Know this correct order of biologic behavior.
A Gleason’s final SCORE is the SUM of the predominant pattern (1-5) and the secondary pattern (1-5). So a Gleason GRADE ranges from 1-5, and a Gleason SCORE ranges from 2-10. Dr Gleason is certainly laughing at us today because he designed this numbering system just as a convenience, but so many people stake their LIFE on it, and it is SO subjective to boot!
Please don’t memorize this, but just think of the BIOLOGIC BEHAVIOR instead, and the anatomy!
Remember, the “S” stands for SPECIFIC for prostate, NOT SPECIFIC for cancer! Ask any urologist when has he seen the HIGHEST PSA ever, and he’ll probably tell you he saw it with massive hyperplasia!
Minarcik robbins 2013_ch21-lower_ut
LOWER URINARY TRACT
• YELLOW Mucosal “Plaques”
• Why Yellow?
• Chronic bacterial infection
• Michaelis-Gutmann bodies contain Fe
and Ca in macrophages
• Glandular(is) (Cystica),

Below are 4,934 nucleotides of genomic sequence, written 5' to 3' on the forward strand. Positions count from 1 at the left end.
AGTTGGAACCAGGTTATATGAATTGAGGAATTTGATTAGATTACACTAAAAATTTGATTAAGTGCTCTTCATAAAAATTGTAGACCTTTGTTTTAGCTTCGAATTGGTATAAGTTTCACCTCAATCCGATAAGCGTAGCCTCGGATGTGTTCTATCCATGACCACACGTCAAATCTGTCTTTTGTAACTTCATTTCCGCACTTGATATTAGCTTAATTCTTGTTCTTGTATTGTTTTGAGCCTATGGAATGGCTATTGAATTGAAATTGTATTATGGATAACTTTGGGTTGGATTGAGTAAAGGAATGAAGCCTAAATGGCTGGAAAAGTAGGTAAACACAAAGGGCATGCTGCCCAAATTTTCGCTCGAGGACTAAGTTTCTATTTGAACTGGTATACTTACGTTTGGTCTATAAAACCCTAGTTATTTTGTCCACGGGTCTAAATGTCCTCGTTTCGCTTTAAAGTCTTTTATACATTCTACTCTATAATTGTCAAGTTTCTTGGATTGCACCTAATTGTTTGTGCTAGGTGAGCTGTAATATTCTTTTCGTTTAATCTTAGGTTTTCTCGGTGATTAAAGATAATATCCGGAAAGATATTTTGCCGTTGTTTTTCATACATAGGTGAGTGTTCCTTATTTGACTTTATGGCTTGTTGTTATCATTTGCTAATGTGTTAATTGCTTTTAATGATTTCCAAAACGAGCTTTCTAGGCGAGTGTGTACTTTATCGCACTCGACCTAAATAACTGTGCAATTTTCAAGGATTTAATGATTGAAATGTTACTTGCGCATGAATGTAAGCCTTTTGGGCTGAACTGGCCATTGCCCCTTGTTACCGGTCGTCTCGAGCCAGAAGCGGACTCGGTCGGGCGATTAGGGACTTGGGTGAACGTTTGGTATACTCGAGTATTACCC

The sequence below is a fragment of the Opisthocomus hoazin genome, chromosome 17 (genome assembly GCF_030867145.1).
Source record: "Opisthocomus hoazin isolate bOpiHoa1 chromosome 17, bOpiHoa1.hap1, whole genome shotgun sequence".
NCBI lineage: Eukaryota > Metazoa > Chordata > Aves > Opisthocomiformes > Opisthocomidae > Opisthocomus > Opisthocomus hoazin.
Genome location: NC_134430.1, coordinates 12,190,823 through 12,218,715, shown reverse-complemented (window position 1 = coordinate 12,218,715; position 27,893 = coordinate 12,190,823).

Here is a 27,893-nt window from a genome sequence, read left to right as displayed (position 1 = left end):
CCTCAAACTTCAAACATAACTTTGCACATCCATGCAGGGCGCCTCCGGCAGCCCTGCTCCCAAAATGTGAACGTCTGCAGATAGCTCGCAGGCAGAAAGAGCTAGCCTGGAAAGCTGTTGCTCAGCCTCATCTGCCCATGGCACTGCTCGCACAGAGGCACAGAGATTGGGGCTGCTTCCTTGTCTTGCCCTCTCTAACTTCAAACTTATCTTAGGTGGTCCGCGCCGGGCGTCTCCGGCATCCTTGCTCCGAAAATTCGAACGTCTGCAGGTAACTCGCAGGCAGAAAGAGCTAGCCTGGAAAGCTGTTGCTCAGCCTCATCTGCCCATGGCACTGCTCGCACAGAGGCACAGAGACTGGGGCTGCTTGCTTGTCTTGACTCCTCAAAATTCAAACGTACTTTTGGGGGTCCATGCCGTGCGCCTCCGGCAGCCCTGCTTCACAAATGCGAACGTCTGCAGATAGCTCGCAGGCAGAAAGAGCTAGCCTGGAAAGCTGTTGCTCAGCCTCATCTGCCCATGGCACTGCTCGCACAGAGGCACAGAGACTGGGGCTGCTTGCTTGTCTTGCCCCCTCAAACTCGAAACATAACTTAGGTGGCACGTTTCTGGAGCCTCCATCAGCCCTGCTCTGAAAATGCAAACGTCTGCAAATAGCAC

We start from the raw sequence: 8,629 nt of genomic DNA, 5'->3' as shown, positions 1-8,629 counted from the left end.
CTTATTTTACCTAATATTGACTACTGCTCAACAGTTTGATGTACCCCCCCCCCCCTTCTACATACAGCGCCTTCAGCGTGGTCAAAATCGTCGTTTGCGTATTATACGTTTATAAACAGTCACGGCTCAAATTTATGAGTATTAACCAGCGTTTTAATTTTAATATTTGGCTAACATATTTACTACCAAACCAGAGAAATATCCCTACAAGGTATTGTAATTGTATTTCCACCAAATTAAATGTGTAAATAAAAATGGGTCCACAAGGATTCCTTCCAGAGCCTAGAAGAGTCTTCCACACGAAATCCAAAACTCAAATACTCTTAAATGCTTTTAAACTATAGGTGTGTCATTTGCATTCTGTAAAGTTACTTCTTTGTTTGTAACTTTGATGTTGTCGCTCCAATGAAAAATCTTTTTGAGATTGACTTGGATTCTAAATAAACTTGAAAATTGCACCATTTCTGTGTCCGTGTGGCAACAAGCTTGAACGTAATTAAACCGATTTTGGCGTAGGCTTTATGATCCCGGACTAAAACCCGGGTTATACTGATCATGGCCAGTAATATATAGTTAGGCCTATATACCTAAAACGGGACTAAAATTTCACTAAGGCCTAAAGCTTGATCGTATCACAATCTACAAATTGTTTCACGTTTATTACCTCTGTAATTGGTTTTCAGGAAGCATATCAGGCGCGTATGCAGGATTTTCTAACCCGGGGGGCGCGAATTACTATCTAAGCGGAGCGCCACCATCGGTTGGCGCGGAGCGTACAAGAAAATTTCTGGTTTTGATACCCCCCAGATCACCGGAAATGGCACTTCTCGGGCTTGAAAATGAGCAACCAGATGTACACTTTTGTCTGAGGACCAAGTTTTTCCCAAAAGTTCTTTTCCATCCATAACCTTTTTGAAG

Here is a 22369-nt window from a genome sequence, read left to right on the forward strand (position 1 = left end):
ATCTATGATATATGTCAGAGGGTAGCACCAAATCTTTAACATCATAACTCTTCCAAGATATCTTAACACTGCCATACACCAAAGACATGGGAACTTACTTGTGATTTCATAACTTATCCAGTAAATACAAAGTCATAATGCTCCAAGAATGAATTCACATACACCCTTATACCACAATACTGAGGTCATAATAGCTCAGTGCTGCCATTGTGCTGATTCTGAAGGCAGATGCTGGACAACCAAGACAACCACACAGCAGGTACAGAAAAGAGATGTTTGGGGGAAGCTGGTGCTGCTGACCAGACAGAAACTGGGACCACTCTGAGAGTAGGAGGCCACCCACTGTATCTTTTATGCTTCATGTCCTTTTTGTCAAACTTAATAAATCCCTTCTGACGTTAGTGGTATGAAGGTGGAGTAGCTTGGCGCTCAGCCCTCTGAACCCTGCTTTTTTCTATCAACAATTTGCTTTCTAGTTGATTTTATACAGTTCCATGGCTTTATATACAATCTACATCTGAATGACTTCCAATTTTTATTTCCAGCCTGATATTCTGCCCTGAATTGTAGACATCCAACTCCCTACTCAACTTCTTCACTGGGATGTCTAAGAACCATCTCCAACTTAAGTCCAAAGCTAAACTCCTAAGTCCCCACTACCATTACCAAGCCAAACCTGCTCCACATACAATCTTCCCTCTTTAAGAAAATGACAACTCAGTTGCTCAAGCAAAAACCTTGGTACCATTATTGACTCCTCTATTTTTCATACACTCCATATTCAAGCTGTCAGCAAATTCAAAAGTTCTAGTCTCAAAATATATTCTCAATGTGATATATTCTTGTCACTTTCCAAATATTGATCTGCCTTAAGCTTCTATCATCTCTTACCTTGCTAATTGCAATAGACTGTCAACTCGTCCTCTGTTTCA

from Von Brunn nests
• Squamous metaplasia
• 95% Epithelial (urothelial), 5%
mesenchymal, i.e., mesodermally
derived (mostly smooth muscle)
• Benign or Malignant
• Primarily urothelial or transitional, but
a few squamous, from antecedent
squamous metaplasia, and a few
adenocarcinomas, from antecedent
• MULTIPLE, MULTIPLE, MULTIPLE, i.e.,
• Papillomas vs. Carcinomas
• Grading, I, II, III, or wellpoor
• Staging, TNM, based on biologic
behavior, really based on normal
• Causes/Risk Factors
– Arylamines (aniline
– Longstanding analgesics, same as
analgesic nephropathy drugs, most
– ChemoRX, esp. cyclophosphamides
– Radiation RX
Papillomas vs. Carcinomas
• Very few pathologists will have enough
guts to diagnose a transitional papilloma.
• PUNLMP, Papillary Urothelial
Neoplasm of Low Malignant Potential
– LOW grade PUC (TCC)
– HIGH grade PUC (TCC)
NORMAL MUCOSADYSPLASIA, SEVERE
DYSPLASIA, CARCINOMA IN SITU,
MUCOSA MUSCULARIS PROPRIA
(i.e., WALL)SEROSA or ADVENTITIALYMPH
• Ta----noninvasive, papillary
• Tis---Carcinoma in situ, flat
• T1----Lamina Propria
T3a---Microscopic beyond the wall
T3b---Grossly beyond the bladder wall
T4----Invades adjacent structures
Bladder Neck OBSTRUCTION
• Cystocele, MOST common cause in
• Prostate, MOST common cause in
• Foreign Bodies, Calculi
• atherosclerotic narrowing of the blood supply in old age
• the end stage of an inflammatory orchitis, whatever the
• Cryptorchidism (undescended testes are sterile)
• generalized malnutrition or cachexia
• prolonged administration of female sex hormones, as in